There are two main types of kick where the front crawl is concerned: the flutter kick and the crossover kick. Each of these is appropriate for a different style of swimming. Let's look at the crossover kick first, which works better in long distance situations. In this type of kick, your legs "cross over" one another at the ankle on every or every other kick. Though it is not as fast, this allows you to save far more energy to use for a burst of speed later. While not ideal for general fitness use, it's a valuable technique every swimmer should know. You should time your kicks with your arms; if your left arm is entering the water, your left leg should do the kick. The flutter kick is what many front crawlers know well. To maximise the amount of propulsion you generate by kicking, make a strong effort to keep your feet underwater. The less foamy water you leave in your wake, the better your kick. Rapidly alternate between your legs, creating a "flutter" with a short period. This way, your feet act like little propellers, displacing water and pushing you forward. The key is to keep your legs straight and in line with the rest of your body.

Understand the best way to breathe through the stroke

Breathing is another challenge facing those in the front crawl. Though your body should already rotate enough during the stroke to make it easy to breathe, it doesn't always feel natural. In the past, we covered in extensive detail many specific strategies for freestyle breathing. However, let's take a quick look at two of the strategies most likely to help improve your ability: bilateral breathing and the bow wave. In bilateral breathing, you do not rely on just one side of your body when you turn for breath. Instead, you alternate sides of your body, turning your head in either direction to breathe, making it much easier to get as much air as you need while also improving the symmetry of your stroke. By breathing on the side opposite of the arm entering the water, you gain more time to fill your lungs. As you move through the water, you create a "bow wave" ahead of you, which also creates a small pocket of air in front of your body. By keeping up with the bow wave, you can ensure you aren't sucking water into your mouth along with air. While finding the wave can be tricky, it's much easier after hours in the pool.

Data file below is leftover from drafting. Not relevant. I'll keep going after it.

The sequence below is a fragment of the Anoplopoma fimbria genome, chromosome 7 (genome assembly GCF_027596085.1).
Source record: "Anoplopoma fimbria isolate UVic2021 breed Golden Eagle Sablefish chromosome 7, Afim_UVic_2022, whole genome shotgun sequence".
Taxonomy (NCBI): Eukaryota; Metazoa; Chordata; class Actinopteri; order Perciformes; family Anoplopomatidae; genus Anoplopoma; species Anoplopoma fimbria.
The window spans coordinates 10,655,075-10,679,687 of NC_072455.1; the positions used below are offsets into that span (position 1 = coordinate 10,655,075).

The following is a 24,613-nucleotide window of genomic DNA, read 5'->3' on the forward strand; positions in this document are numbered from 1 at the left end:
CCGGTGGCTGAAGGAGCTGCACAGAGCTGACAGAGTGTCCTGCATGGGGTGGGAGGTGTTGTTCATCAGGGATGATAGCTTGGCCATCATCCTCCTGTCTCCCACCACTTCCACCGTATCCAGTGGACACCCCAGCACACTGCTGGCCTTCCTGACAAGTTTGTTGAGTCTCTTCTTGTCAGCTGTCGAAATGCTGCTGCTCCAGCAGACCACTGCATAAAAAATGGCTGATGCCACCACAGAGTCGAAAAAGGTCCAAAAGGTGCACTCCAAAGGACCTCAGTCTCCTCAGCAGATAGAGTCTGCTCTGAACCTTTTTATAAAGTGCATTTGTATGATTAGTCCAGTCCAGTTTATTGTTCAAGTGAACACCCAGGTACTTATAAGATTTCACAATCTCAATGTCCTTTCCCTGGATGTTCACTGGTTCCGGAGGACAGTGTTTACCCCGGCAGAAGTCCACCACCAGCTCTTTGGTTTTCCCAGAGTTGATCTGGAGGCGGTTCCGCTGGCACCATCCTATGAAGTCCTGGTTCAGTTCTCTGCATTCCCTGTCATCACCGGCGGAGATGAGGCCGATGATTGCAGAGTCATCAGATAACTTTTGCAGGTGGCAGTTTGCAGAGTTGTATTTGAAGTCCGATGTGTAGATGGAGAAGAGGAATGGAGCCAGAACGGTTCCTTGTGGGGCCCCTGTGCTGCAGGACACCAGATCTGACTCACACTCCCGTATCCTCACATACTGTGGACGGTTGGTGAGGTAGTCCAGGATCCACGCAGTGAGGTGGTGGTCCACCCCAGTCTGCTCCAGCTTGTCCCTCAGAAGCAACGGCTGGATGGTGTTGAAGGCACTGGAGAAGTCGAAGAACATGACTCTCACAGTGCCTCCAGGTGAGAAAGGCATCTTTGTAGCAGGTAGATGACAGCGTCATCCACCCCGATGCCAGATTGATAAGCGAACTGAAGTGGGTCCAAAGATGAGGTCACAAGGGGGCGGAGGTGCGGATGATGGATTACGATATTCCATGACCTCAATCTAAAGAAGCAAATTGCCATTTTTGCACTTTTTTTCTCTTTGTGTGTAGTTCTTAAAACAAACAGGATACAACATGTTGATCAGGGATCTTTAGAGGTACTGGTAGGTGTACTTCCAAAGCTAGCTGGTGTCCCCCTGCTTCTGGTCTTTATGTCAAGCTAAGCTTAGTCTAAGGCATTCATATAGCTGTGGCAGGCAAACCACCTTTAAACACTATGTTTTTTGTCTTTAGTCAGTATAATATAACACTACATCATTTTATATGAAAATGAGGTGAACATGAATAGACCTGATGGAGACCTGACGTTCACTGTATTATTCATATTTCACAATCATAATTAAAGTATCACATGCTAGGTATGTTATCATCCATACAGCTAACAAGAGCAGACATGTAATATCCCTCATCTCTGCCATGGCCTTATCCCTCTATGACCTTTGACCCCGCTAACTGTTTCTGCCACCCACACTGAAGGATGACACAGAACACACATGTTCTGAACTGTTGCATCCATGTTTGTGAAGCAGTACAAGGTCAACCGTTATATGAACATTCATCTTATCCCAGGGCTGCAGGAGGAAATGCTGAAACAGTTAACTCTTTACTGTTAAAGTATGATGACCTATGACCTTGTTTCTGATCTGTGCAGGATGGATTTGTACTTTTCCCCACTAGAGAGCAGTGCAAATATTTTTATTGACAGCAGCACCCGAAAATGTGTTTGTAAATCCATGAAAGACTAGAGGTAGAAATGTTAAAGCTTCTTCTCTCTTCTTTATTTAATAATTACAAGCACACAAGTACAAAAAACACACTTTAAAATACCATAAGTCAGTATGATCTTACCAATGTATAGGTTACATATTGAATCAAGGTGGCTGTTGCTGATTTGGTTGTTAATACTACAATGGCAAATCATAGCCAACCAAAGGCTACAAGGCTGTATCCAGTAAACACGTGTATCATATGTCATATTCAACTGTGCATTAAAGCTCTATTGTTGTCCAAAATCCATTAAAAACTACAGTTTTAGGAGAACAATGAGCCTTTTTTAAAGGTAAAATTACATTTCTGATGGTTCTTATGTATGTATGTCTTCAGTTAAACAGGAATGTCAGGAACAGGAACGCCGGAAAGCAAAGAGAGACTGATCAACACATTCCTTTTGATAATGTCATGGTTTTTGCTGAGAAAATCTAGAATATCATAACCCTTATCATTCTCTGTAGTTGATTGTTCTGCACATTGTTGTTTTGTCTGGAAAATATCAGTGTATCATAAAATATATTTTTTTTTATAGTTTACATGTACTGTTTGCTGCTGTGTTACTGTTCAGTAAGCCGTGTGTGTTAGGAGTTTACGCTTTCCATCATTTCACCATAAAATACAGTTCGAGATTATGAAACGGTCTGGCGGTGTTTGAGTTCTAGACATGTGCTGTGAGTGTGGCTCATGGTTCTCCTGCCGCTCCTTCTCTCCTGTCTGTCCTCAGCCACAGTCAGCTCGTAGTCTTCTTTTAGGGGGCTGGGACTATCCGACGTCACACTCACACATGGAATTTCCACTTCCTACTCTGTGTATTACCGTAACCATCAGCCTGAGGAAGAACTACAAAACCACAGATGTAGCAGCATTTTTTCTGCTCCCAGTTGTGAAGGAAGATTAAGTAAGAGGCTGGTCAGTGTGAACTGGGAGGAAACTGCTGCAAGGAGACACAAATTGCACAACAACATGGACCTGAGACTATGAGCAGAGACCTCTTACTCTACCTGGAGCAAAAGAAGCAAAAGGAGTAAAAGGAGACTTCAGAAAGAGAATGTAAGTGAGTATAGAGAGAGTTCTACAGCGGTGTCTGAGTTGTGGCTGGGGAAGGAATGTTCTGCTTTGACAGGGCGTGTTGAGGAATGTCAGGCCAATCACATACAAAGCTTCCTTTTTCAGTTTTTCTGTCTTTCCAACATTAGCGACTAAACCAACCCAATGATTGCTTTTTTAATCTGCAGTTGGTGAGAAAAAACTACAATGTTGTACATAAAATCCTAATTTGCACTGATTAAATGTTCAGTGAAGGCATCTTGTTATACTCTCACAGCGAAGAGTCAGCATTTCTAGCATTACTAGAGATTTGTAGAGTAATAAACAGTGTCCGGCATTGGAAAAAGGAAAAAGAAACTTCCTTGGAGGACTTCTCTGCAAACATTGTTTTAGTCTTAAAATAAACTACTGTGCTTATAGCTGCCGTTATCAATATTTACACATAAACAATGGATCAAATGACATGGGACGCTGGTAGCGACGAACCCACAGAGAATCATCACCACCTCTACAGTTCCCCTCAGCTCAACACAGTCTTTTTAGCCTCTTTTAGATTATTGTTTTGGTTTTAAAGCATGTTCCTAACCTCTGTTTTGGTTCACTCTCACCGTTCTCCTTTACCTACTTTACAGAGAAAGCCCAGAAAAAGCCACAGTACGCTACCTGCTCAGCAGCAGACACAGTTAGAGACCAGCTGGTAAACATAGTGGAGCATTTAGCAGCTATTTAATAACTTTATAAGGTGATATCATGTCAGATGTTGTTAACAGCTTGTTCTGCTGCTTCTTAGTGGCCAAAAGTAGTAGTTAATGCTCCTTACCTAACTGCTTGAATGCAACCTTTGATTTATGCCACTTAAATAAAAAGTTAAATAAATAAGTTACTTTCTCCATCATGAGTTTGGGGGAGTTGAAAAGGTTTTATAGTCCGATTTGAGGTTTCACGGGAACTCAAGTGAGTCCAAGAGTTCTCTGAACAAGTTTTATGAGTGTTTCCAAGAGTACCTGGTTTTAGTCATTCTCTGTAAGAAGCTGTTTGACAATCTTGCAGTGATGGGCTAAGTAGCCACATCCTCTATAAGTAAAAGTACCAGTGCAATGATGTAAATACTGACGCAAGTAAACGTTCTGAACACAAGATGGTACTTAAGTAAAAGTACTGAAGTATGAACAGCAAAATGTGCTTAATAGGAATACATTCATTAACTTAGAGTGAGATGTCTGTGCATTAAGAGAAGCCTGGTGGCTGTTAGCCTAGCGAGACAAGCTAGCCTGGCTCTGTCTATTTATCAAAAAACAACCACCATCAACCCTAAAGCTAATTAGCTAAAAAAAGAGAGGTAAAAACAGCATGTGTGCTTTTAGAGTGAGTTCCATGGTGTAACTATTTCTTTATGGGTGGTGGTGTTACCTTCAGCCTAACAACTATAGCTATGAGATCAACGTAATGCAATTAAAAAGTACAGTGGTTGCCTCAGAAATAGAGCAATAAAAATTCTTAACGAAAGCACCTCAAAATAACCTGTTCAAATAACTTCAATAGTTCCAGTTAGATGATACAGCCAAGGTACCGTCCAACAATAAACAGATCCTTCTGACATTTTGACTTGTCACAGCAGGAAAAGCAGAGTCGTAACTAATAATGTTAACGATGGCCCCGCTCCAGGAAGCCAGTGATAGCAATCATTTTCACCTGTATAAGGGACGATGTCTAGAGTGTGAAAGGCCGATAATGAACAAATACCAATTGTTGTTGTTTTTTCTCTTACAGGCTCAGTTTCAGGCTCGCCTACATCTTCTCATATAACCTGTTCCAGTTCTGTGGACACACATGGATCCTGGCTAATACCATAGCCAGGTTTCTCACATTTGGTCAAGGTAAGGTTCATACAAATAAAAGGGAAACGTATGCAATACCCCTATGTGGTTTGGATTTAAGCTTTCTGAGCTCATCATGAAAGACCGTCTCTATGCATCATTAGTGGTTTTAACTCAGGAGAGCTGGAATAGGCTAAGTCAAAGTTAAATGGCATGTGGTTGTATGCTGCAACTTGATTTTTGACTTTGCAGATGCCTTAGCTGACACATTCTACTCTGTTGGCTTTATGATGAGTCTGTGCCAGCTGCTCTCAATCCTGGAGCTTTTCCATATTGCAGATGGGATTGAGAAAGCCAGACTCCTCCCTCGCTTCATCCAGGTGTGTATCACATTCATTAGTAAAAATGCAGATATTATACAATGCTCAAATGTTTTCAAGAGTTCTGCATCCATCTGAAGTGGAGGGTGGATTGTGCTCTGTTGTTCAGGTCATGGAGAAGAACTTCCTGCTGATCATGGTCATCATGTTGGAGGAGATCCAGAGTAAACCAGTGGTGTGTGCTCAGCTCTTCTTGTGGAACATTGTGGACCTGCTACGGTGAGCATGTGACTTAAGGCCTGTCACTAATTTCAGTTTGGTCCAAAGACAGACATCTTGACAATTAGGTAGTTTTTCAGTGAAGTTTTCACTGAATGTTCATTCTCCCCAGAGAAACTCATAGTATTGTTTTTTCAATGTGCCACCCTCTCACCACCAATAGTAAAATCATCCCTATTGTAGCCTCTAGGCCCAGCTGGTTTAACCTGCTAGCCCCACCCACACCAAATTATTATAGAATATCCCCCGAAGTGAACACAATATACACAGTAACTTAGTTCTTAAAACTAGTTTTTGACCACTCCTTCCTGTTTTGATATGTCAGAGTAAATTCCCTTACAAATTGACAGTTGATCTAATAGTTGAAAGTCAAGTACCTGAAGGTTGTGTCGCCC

Fine-tuning your body for the front crawl

Practice may help you move closer to perfection, but you'll still need to fight against fatigue and loss of energy. To boost your endurance, you can do more than simply swim laps over and over. Try front crawl drills designed to help improve your ability, like kicking drills designed to make it easier to sense when you're kicking the wrong method. Dry land exercise can help, too. Consider running, leg presses, and squats as ways to boost the endurance in your leg muscles necessary for long kicks. Any number of weight-based exercises targeting your arms and shoulders can be helpful, too. Try barbell curls to buff up your upper body strength to create the power necessary for good arm motion and core strength. As a bonus, participating in more dry land exercise can help strengthen your cardiovascular system, too. If you struggle with running out of breath frequently, this can be as much of an aid to you as learning to breathe bilaterally.

With practice, you can master this stroke

The front crawl's deceptively simple nature hides a complex interplay of body movements that only becomes apparent once you start practising in earnest. Over time and through a consistent effort to improve, though, you can develop a deep level of confidence in your freestyle. Whether you just want to improve for fun or you have your eye on first place in an upcoming race, develop a plan of attack. What will your ideal front crawl practice sessions include? Will they mostly focus on improving your kicking ability, or do you need to learn how to improve your breath control? However, you choose to approach it, don't forget to take the time to enjoy your moments of success. There's nothing like the feeling of beating your own personal best lap time as you slice through the water.